Until about 10 days ago, the talk around Turkey was whether a coalition government should be formed before early August. Then, a suicide bomber attacked a gathering in Suruc, a Turkish town near the Syrian border. More than 30 people were killed. On the other side of the border, Kurdish militias are fighting Islamic State forces in the Syrian town of Kobani.
The Suruc bombing could affect negotiations on forming a coalition. If Turkish lawmakers fail to reach an agreement, President Recep Tayyip Erdogan will be required to call new elections.
Turkish officials have blamed the Islamic State for the bombing. The attack led the government to launch a campaign against hundreds of suspected militants. The suspects are said to have ties either to the Islamic State or to the Kurdish rebels fighting for self-rule.
Last weekend, the Turkish armed forces launched air strikes. From Friday into Saturday, the military hit positions of both the Kurdistan Workers Party in Iraq and Islamic State forces in Syria.
The United States and its NATO allies have expressed support for the Turkish air offensive. NATO Secretary General Jens Stoltenberg spoke after a meeting in Brussels on Tuesday.
"NATO is following developments very closely and we stand in strong solidarity with our ally Turkey."
The North Atlantic Treaty Organization also condemned "terrorism in all its forms."
The NATO statement came hours before the Turkish military reported new air strikes on the Kurdistan Workers Party, known as the PKK. This time, the strikes were in southeastern Turkey. The PKK is banned under Turkish law.
President Erdogan proposed peace negotiations with Kurdish representatives in 2012. But on Tuesday, he said it was impossible to continue peace efforts with the Kurds. A few hours later, Turkish aircraft bombed Kurdish militant positions in northern Iraq. The Iraqi government condemned the attacks as a "dangerous escalation and an assault on Iraqi sovereignty."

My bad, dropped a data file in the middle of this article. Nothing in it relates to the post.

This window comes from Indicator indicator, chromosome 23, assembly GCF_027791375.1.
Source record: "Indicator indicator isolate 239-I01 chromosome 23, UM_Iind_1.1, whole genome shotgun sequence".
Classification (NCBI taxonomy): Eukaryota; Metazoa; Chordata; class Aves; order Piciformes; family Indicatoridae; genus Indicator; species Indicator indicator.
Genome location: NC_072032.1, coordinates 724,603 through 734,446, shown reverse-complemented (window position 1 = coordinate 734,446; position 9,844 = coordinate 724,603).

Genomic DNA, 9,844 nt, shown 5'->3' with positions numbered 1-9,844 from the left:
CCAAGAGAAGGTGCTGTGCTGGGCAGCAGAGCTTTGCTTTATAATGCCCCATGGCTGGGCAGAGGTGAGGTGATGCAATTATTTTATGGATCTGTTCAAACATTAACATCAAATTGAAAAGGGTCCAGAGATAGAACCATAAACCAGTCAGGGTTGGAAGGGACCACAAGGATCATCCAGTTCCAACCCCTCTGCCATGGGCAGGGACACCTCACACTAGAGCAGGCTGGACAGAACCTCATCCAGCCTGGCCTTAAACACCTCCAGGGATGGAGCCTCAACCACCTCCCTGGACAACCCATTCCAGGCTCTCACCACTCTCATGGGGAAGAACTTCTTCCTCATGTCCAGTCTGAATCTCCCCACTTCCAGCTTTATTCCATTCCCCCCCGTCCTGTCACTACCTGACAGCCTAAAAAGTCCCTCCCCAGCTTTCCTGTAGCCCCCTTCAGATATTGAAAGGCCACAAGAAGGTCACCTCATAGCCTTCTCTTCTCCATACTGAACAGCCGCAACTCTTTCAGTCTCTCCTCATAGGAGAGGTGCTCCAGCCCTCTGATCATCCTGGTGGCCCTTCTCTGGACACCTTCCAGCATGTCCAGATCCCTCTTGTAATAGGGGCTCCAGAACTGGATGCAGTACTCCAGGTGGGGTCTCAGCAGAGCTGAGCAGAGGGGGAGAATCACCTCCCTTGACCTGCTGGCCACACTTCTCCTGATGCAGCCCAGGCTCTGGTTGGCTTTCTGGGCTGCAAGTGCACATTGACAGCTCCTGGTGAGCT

The air raids come less than two weeks before Turkish lawmakers need to agree on a coalition deal to keep the government operating. For the first time, a party linked to the Kurds is represented in Turkey's national assembly. Parliamentary elections in June failed to give any party a majority.
In the United States, Turkey watchers are closely following the developments. David Pollock is with the Washington Institute for Near East Policy. He told VOA that President Erdogan may be using the current situation partly for political purposes. With the air strikes, he said, Mr. Erdogan could increase support for his Justice and Development Party among Turkish voters.
"The more international emergencies, the more that voters are likely to think we need a good, strong, stable government," says Sinan Ciddi, a visiting assistant professor at Georgetown University. He noted that "it's always in Erdogan's interest to draw out the government formation process."
Kurdish fighters have been battling the Islamic State in neighboring Iraq and Syria. Turkish Prime Minister Ahmet Davutoglu said this week that his country's air strikes are against the PKK, not the Kurds in general.
The United States has expressed strong support for the Turkish offensive. U.S. diplomatic officials described the timing of the air raid against the PKK as unconnected. That raid had "nothing to do with our discussions with Turkey on the fight against the Islamic State," one official said Tuesday.
But a former head of the PKK-linked Kurdish Democratic Union Party in Syria says Turkey seized a moment to attack the Kurds, a long-time enemy. "Turkey always had plans to attack the Kurds, and now sees it as the best time to do so," said former party chief Fuad Omer.
But Sinan Ciddi is warning that the two air campaigns could hurt President Erdogan. His policy pulls Turkey actively into the anti-Islamic State efforts along the country's border with Syria and Iraq. It could also affect any new elections. In his words, Mr. "Erdogan is a big risk taker," but "this is the biggest risk he has ever taken."
I'm Jim Tedder.